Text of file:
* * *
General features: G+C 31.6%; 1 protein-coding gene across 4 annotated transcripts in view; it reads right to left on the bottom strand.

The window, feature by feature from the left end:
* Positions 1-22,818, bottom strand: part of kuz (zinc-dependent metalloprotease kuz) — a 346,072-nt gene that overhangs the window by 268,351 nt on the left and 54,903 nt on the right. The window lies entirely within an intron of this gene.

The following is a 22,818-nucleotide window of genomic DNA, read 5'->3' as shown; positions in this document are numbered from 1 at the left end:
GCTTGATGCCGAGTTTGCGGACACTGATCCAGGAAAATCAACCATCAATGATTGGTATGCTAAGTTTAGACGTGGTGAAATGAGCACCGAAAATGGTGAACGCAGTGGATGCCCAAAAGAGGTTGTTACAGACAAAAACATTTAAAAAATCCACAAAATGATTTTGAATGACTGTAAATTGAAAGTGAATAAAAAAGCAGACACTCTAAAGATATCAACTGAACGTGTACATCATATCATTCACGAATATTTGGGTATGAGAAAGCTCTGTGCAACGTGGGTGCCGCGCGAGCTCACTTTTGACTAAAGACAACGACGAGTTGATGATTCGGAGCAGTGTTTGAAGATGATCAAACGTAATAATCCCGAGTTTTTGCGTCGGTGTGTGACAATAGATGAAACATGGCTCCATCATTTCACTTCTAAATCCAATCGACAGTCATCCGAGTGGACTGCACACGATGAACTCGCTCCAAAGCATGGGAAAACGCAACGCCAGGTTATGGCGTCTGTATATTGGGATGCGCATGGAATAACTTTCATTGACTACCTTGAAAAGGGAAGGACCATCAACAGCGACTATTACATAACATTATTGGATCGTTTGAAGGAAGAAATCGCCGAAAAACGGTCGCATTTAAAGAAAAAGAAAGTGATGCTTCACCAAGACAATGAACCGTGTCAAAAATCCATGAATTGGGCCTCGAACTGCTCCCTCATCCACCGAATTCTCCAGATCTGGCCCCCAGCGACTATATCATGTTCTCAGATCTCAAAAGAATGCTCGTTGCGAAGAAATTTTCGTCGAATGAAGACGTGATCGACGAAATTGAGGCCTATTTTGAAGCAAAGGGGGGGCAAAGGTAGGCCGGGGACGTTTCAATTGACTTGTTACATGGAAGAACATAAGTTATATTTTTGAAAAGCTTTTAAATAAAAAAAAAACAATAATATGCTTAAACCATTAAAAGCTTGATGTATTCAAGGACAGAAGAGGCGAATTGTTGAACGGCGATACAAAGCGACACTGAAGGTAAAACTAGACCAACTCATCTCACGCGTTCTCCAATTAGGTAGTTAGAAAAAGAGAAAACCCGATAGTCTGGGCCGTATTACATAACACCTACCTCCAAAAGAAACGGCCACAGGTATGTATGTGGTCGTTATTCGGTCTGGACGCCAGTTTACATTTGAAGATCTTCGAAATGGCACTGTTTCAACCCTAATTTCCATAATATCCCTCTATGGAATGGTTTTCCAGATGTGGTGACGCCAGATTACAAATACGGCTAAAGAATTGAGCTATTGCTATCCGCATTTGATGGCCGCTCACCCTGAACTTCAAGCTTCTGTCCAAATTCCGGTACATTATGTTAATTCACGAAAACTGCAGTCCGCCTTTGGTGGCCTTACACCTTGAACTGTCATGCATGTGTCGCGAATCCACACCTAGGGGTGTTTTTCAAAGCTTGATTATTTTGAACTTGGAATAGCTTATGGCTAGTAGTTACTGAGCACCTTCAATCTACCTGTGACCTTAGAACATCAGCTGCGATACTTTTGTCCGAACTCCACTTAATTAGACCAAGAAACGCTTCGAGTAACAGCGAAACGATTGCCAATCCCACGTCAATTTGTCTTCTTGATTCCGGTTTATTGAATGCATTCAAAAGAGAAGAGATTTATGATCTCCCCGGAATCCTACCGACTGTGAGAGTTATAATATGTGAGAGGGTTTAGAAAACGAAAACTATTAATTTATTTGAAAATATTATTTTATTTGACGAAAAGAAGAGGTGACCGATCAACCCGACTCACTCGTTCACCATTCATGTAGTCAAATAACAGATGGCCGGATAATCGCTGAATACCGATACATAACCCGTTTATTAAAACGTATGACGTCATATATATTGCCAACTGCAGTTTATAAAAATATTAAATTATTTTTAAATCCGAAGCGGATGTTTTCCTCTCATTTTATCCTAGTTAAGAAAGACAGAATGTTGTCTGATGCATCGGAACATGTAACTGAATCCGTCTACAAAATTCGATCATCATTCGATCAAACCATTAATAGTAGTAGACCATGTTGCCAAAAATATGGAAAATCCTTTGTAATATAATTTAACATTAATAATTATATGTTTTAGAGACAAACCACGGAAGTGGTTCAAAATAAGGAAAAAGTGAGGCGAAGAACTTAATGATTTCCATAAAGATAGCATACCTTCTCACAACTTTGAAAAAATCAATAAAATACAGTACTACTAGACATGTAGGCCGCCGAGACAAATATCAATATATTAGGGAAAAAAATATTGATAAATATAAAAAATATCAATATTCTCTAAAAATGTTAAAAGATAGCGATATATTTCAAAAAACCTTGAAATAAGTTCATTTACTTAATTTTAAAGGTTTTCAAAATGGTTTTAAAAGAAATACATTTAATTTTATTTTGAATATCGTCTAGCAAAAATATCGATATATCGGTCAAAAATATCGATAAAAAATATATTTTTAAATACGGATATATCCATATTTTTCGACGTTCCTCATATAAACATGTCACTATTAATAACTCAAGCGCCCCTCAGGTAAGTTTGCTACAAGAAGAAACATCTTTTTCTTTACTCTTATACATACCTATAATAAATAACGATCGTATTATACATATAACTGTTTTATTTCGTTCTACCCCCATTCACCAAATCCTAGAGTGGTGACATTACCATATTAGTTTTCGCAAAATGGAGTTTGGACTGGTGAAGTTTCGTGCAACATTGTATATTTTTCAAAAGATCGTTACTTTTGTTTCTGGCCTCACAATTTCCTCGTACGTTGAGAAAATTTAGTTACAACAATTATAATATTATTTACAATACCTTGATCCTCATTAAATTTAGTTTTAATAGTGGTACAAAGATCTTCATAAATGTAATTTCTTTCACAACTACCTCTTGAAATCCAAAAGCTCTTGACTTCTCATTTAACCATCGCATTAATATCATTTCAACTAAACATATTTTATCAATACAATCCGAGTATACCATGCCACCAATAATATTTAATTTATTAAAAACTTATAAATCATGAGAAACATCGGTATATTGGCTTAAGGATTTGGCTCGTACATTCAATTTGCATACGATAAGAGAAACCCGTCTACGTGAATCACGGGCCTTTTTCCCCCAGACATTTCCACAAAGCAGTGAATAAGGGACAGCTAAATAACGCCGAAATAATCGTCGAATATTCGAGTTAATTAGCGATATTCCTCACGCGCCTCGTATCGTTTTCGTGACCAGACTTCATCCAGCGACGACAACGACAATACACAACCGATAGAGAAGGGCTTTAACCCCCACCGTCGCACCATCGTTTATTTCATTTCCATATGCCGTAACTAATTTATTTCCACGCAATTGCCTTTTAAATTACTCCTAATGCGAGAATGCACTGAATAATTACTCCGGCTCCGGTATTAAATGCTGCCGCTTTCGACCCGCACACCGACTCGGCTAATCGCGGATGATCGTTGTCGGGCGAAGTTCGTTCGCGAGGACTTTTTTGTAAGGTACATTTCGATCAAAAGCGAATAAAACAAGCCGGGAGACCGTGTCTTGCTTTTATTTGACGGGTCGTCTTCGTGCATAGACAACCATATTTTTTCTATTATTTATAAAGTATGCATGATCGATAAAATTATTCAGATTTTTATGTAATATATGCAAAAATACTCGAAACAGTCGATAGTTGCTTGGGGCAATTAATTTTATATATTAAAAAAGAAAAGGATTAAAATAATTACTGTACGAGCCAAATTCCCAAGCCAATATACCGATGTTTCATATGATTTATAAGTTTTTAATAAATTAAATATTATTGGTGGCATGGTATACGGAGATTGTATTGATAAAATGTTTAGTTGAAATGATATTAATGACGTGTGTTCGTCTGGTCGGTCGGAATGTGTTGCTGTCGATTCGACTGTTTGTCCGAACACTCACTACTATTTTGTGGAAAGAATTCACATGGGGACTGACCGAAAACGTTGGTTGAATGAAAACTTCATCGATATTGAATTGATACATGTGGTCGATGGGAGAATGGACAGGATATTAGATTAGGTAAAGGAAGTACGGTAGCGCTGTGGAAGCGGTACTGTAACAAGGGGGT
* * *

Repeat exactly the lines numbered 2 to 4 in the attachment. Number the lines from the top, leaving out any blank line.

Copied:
The window, feature by feature from the left end:
* Positions 1-22,818, bottom strand: part of kuz (zinc-dependent metalloprotease kuz) — a 346,072-nt gene that overhangs the window by 268,351 nt on the left and 54,903 nt on the right. The window lies entirely within an intron of this gene.

The following is a 22,818-nucleotide window of genomic DNA, read 5'->3' as shown; positions in this document are numbered from 1 at the left end: